There is an on-going evolution happening in the type of image sensor best suited for various applications, with two camps firmly established: CCD and CMOS. There is a lot of talk of the increased market share for CMOS sensors. We have dedicated several posts to this topic and the advantages and disadvantages of each technology for specific applications. In case you missed them before:
For intelligent traffic systems, VGA resolution CCD-based cameras have traditionally been the accepted technology, but with the quality of CMOS image sensors continuously improving, CMOS-based cameras are now a viable option for demanding license plate recognition applications. The latest system requirements are for higher resolution (HDTV) and frame rates of 30 to 60 frames per second as well as all of the following: color, NIR sensitivity, high dynamic range, and low noise at high gain. Imaging systems for traffic are exposed to extreme lighting and temperature conditions which affect the image quality. So what are the advantages and disadvantages of choosing a camera based on a CMOS image sensor versus a CCD image sensor?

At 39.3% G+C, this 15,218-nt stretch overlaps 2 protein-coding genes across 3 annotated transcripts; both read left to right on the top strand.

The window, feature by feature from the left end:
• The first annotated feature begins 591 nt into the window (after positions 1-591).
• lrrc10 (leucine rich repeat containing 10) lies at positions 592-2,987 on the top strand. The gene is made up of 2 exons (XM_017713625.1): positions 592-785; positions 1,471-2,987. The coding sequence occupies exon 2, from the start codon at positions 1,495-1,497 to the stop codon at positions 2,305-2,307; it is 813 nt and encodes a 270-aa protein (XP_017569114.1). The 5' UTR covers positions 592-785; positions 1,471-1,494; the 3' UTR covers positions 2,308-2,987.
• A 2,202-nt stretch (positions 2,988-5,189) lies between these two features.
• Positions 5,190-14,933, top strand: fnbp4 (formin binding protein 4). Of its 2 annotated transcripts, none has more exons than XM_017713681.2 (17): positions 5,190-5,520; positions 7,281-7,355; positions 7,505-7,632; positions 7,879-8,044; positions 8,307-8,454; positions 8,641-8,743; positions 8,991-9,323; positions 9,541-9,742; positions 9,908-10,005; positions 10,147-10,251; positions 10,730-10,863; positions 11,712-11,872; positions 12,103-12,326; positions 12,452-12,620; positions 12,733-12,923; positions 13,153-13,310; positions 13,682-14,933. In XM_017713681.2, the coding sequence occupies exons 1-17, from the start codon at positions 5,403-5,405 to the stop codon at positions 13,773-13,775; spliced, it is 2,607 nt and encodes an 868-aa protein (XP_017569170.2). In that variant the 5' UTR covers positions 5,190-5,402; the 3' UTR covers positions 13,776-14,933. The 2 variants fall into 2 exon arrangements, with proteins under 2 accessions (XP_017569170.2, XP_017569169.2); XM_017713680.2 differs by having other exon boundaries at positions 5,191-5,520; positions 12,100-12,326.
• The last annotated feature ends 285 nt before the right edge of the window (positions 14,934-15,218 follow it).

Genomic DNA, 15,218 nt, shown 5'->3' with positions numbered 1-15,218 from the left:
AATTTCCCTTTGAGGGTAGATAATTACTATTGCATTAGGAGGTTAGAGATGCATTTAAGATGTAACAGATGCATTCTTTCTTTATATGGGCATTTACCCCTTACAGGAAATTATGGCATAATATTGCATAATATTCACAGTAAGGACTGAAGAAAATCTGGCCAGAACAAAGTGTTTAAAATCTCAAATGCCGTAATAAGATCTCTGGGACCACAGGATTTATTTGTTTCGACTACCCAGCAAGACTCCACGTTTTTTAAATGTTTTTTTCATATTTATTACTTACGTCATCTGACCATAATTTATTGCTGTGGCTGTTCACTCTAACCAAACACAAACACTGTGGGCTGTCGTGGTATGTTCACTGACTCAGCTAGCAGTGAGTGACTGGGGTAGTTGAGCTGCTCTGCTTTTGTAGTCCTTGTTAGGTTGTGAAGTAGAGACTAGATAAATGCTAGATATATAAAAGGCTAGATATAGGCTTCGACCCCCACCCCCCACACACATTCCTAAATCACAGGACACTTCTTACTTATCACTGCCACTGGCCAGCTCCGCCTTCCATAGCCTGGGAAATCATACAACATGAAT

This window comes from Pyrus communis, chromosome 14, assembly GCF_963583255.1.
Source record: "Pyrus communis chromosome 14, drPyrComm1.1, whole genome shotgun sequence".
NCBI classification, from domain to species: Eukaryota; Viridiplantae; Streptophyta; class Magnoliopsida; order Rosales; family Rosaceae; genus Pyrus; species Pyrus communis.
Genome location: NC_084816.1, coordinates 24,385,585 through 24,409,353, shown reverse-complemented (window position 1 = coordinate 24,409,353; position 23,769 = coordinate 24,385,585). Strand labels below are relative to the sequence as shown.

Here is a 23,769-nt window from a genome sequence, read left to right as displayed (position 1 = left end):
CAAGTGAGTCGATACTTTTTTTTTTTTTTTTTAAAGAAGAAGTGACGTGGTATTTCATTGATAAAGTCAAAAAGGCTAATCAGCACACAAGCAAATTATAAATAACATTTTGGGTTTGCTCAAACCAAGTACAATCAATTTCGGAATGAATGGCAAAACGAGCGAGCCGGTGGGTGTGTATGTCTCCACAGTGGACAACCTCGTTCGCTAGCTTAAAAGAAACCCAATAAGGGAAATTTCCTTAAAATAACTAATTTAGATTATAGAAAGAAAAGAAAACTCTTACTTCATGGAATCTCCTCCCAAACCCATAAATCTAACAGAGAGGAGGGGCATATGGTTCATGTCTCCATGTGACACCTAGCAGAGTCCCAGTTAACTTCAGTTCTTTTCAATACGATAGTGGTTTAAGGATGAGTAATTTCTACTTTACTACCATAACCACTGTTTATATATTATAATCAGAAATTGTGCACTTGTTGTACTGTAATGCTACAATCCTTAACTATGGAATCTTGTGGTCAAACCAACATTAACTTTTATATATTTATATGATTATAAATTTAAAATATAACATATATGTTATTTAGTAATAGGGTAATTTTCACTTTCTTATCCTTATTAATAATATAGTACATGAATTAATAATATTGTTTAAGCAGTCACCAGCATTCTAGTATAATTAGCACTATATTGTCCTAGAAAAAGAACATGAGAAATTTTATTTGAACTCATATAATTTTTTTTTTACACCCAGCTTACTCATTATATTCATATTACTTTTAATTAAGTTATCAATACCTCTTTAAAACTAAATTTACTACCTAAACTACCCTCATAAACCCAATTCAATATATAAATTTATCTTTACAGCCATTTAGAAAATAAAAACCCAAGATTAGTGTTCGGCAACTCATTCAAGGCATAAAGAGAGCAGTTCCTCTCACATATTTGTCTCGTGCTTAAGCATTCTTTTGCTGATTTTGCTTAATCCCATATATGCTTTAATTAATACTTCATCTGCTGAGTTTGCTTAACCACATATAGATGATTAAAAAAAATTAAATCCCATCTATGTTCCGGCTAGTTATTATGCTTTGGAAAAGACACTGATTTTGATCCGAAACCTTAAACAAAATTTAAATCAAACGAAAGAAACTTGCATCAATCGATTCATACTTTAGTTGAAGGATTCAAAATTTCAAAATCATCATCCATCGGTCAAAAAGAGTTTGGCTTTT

In February 2011, we provided an analysis on the use of CCD versus CMOS image sensors in machine vision.
The Vision Trade Fair 2011 held in Stuttgart November 8th to 10th was the most successful to date, with 323 exhibitors breaking the 300 mark for the first time as well as setting a new visitor record of 6,752 highly qualified visitors. This is great news about the growth of the machine vision market!
Topics: Sensor Technology
OEM system developers typically consider industrial video cameras that contain a particular image sensor, and then base their final decision on baseline needs such as camera outline and unit price. While the image sensor selection is important, the fact that several cameras use the same image sensor does not mean the cameras from different vendors will produce the same image, or even meet the requirements of specific vision applications. But what parameters are determined by the camera and how can you determine the right fit for your system?
Why is it that cameras for consumer electronic products, e.g. smart phones have more than 5 megapixel tiny cameras that cost next to nothing, are not used for machine vision?